An Iranian oil official told the Wall Street Journal after the Russia-Saudi agreement that “we have made it very clear we will return our production to its level prior to the sanctions” imposed by the United States and other nations. That would suggest an increase of roughly 1 million barrels a day.
As it is, the IEA estimated that 2 million barrels a day is pouring into storage, which will hang over the market even after supply and demand come into balance.
The Saudi kingdom, long the swing producer in the 13-member Organization of the Petroleum Exporting Countries, has disregarded pleas from fellow members of the cartel to cut its output to boost prices. Venezuela and Nigeria, both badly hurt by low prices, have called for an emergency OPEC session. Venezuela is facing possible default on its debt and inflation rates that the International Monetary Fund predicts will hit 720 percent. But Saudi Arabia has instead urged other countries to curtail output.
Russia, which depends heavily on oil exports, is also coping with Western economic sanctions imposed after it annexed Crimea from Ukraine. But it has historically been at odds with Saudi Arabia on regional issues. For example, Russia has carried out airstrikes in Syria to bolster Syrian President Bashar al-Assad while Saudi Arabia has financed and supplied arms to Assad’s foes. And Russia has maintained good relations with the kingdom’s rival, Iran.
Analysts noted that the agreement between Russia, Saudi Arabia, Venezuela and Qatar freezes petroleum production at very high levels. As a result, worldwide inventories are also at or near record levels, according to the International Energy Agency.
“It is vital to note that there was not much incremental production expected from Russia, Qatar and Venezuela for the rest of this year, given these countries are already stretching their production limits,” Barclays analysts Kevin Norrish and Miswin Mahesh said in a note to investors Tuesday morning. “Russian output, although currently near a post-Soviet peak, is expected to remain flat this year as decline rates catch up.”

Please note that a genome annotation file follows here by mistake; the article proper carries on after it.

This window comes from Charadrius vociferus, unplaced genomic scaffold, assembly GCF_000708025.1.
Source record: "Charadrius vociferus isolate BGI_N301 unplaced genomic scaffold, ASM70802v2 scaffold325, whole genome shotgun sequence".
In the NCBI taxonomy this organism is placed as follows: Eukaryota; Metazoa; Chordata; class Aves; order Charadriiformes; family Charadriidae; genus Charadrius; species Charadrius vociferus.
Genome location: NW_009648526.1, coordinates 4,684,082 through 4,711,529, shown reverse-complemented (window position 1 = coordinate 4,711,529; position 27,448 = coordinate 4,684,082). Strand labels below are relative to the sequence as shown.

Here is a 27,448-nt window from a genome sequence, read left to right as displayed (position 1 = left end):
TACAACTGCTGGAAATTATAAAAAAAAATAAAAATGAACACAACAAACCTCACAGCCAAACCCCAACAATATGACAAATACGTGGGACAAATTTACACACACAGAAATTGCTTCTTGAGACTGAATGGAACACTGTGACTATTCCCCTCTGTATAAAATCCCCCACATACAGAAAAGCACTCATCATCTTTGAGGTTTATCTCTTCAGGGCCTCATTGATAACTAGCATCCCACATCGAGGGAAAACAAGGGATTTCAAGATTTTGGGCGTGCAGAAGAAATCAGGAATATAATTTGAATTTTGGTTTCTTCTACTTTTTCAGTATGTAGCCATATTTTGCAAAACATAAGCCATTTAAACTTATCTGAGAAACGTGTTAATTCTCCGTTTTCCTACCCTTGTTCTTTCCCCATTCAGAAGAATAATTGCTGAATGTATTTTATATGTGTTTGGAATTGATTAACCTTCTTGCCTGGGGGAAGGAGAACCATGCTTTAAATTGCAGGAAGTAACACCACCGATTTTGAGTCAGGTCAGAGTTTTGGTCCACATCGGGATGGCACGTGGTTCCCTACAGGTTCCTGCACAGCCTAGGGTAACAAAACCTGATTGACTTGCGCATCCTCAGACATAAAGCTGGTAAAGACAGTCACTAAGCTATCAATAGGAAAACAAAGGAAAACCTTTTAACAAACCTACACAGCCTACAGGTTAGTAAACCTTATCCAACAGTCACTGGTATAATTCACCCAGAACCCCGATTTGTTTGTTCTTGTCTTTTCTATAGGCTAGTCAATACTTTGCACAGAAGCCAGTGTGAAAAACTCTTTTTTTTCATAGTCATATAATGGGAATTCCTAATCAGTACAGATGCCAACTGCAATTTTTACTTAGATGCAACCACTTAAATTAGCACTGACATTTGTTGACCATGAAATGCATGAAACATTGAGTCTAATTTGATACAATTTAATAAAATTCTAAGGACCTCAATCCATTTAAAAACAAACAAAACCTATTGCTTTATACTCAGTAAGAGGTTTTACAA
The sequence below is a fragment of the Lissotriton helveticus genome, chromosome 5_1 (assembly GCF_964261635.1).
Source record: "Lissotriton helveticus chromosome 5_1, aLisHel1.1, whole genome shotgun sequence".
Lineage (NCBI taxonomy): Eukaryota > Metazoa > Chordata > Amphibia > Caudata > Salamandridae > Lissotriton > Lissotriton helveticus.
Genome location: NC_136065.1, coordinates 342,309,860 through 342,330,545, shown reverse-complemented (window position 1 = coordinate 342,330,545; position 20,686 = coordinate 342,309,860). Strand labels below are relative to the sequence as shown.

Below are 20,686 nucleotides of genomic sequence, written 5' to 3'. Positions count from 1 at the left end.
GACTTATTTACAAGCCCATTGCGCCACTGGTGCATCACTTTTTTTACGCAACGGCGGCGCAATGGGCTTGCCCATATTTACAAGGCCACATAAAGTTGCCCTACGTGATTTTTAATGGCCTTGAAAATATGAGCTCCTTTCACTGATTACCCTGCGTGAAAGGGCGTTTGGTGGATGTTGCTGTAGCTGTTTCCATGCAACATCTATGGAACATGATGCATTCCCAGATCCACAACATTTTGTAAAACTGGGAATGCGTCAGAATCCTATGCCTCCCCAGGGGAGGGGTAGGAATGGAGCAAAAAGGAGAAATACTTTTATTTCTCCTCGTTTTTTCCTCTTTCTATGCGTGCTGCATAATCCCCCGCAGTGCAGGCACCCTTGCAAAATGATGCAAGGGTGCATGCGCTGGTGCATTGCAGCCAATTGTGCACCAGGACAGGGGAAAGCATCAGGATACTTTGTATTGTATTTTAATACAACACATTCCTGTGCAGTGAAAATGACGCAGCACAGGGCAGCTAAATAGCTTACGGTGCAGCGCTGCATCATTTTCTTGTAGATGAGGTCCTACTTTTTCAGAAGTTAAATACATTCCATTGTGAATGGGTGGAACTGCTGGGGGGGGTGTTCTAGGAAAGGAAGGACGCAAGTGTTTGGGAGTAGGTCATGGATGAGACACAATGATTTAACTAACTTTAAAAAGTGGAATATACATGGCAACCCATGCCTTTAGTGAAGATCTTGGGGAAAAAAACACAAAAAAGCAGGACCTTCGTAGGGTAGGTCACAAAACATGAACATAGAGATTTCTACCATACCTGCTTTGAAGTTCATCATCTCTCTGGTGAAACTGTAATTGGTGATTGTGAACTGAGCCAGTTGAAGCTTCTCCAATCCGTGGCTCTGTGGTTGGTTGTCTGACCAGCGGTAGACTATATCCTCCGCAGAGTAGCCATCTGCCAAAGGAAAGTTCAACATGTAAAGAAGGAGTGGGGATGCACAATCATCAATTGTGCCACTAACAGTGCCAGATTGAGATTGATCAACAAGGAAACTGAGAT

The agreement with Russia was noteworthy, but it is not the first time non-OPEC countries have negotiated with Saudi Arabia in an effort to stabilize oil prices. In the 1980s, for example, Norway, Mexico and the Soviet Union all consulted with the kingdom, but the failure to reach an agreement led prices to record lows just a few years after a historic high.
World markets Monday were also rattled by Anglo American’s news of a $5.6 billion loss in the fourth quarter, along with plans for the commodity giant to sell assets, including its holdings in coal and iron ore businesses.
The broad drop in commodity prices has hurt global stock markets, even though lower commodity prices have been an overall boost to the fortunes of consuming nations. Stocks of companies in the energy industry have been hit hard. But sagging oil prices have also hurt boom towns in oil shale regions of the United States, oil service firms, pipeline and rail companies that carry crude, and banks forced to set aside reserves for losses in energy loans.
Moreover, the economies of Europe, Japan and China remain soft, despite central bank policies designed to keep interest rates low and revive economic activity.
Ed Yardeni, president of Yardeni Research, said in a note to investors that he was “increasingly concerned that the major central banks’ ultra-easy monetary policies have lost their effectiveness.”
Yardeni added that “weakening the euro hasn’t done much to boost industrial production in the Eurozone, which has been flat-lining since 2011.”